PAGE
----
After Bill Review I was escorted to Leader Mumpower's office, where I met fellow bloggers A.C. Kleinheider, Dr. Martin Kennedy, Mr. Mack, Aunt B. and Adam Groves for the first time. Everyone was extremely nice, and the way we all behaved really re-enforced my high opinion of the way political bloggers conduct themselves regardless of party or ideology. I enjoyed everybody's company. Jason Mumpower seemed genuinely glad to have us there, and I have to admit that it seemed like the Caucus was really trying to reach out to this new medium. Members who were generally unfamiliar with blogs admitted this, but seemed eager to learn. (Note to Mack: He said he became "irritated" with me-I apologize, sir-truly.) We all got the folder that group visitors on Hill days normally get. Much of the literature is quite useful, however-the pen is especially useful.
After this meeting, Kara Watkins, who seemed to look out for me all day Monday (even off-duty-I'll explain in a later post) escorted me to the House floor. I was escorted into the Chamber by Rep. Mumpower, Stacey and Frank were not far behind. After the Seargent at arms gave me the sticker I needed for clearance, imagine my surprise when J.D. Hogg himself greeted me at the door. We exchanged pleasantries and Mumpower situated me in the front. His introduction of me along with the other bloggers in the gallery, though I know it is standard procedure on such occasions, was a kind gesture indeed.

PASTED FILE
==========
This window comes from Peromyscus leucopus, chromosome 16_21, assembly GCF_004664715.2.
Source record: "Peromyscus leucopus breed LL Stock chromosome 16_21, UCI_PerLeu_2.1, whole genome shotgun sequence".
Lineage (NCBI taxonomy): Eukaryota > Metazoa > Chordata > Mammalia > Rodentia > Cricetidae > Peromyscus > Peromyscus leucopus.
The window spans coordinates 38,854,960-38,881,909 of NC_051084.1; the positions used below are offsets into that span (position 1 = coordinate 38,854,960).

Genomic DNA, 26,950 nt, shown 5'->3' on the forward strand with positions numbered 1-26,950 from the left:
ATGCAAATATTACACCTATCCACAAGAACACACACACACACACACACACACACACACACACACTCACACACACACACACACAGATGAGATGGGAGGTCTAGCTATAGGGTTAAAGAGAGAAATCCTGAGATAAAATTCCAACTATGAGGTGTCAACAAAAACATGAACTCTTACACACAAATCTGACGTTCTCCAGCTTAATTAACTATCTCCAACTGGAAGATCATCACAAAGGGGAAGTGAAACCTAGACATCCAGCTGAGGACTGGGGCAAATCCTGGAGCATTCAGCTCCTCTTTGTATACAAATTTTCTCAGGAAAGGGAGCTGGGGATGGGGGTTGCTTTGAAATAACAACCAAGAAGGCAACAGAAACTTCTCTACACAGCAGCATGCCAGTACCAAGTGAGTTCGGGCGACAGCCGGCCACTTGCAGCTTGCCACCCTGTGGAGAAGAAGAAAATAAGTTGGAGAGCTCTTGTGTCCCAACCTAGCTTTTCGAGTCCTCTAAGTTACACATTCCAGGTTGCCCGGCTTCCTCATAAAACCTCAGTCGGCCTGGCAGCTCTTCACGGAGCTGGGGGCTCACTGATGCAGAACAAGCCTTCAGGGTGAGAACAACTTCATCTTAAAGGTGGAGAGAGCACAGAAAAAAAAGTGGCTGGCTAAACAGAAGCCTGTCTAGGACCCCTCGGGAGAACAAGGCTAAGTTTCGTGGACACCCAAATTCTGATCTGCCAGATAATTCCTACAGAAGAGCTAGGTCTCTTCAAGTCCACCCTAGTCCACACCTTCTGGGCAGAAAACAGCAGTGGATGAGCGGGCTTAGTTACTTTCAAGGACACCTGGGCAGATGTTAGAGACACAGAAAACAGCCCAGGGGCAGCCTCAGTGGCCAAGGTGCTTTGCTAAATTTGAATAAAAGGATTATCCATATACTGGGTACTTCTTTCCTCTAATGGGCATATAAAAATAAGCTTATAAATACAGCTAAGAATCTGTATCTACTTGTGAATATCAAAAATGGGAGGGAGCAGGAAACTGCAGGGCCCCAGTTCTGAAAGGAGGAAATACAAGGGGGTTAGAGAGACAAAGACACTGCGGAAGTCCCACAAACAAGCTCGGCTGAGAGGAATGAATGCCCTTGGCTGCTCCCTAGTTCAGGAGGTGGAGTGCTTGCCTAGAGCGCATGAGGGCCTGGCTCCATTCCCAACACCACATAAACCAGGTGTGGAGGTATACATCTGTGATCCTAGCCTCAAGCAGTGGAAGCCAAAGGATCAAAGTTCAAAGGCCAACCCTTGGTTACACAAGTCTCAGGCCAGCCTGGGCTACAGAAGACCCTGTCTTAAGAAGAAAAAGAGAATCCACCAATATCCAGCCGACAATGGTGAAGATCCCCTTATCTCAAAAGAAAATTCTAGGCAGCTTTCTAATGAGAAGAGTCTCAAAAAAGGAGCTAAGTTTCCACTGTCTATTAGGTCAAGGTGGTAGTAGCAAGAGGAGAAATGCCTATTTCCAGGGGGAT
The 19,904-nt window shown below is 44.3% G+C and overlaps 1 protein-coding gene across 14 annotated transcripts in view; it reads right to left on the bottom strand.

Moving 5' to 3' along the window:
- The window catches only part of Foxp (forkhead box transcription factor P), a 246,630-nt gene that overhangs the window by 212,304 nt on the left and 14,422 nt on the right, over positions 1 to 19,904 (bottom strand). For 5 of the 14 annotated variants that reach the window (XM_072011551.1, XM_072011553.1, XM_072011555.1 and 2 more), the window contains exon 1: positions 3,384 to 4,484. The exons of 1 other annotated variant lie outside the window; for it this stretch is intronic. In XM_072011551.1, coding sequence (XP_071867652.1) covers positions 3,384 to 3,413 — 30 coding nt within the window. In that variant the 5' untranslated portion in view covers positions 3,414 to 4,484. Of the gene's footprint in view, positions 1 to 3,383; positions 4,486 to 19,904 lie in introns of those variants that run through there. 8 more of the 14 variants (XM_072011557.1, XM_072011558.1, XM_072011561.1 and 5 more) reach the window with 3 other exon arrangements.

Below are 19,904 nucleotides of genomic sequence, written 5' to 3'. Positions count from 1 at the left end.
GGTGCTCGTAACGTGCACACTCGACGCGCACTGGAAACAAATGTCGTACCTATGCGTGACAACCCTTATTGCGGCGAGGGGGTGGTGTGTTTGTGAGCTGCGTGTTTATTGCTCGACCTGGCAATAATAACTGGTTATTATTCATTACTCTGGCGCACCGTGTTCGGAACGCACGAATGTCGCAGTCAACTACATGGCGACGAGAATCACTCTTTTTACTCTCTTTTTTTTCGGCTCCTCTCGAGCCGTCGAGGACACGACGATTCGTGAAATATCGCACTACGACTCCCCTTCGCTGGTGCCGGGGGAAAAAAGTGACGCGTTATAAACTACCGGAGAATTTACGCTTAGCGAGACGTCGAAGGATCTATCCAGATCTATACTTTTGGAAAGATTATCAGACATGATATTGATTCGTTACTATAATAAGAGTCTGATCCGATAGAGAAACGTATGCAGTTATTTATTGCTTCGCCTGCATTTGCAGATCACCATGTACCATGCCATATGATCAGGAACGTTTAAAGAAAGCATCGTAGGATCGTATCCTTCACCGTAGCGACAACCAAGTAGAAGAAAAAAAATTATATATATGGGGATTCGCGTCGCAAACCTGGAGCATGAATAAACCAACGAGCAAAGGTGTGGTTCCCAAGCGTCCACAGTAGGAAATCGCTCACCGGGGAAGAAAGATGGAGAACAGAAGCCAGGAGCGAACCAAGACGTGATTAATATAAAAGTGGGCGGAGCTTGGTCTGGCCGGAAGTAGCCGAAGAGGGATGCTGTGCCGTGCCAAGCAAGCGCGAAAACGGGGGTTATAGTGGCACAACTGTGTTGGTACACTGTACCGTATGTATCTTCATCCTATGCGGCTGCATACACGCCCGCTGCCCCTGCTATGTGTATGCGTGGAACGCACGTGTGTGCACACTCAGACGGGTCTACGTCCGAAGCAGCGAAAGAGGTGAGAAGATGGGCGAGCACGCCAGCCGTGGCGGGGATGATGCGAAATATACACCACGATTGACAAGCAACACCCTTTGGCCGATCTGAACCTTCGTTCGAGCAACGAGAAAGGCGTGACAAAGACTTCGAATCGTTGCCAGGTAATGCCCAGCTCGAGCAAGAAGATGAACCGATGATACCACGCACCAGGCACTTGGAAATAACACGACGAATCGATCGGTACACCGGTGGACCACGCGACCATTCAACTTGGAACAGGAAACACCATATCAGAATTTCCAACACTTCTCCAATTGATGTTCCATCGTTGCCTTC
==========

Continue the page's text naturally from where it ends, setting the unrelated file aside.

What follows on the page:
Other bloggers found the floor session to be the most boring part of the two days. Perhaps it was merely my position during the session, but I was enjoying it capitally. I had a copy of the Consent and Regular Calendar for the day and was following along and participating as much as a non-member can do. Nothing major happened, but I couldn't help but notice that the Speaker does not keep order. He has a fetish for banging the gavel but never once asked for order in the House and it was called for on at least three occasions. Perhaps the Republican Caucus should give him an engraved copy of Robert's Rules of Order for Christmas.
At the end of the session Frank walked with me out of the House Chamber and Naifeh came on the elevator with several other members and we three talked more at length and exchanged further pleasantries and I thanked the Speaker for his hospitality. After he left, Frank turned to me and said "thank you-because you were here, he had to talk to me-he hasn't spoken to me in months and would not even respond when I wished him a Merry Christmas."
There is much more to come, and if I leave someone out-I didn't forget you and it isn't on purpose...if I typed everything I remember, I would be here all day. I am going to try and get to everone and everything either here or on the radio.
Labels: Tennessee politics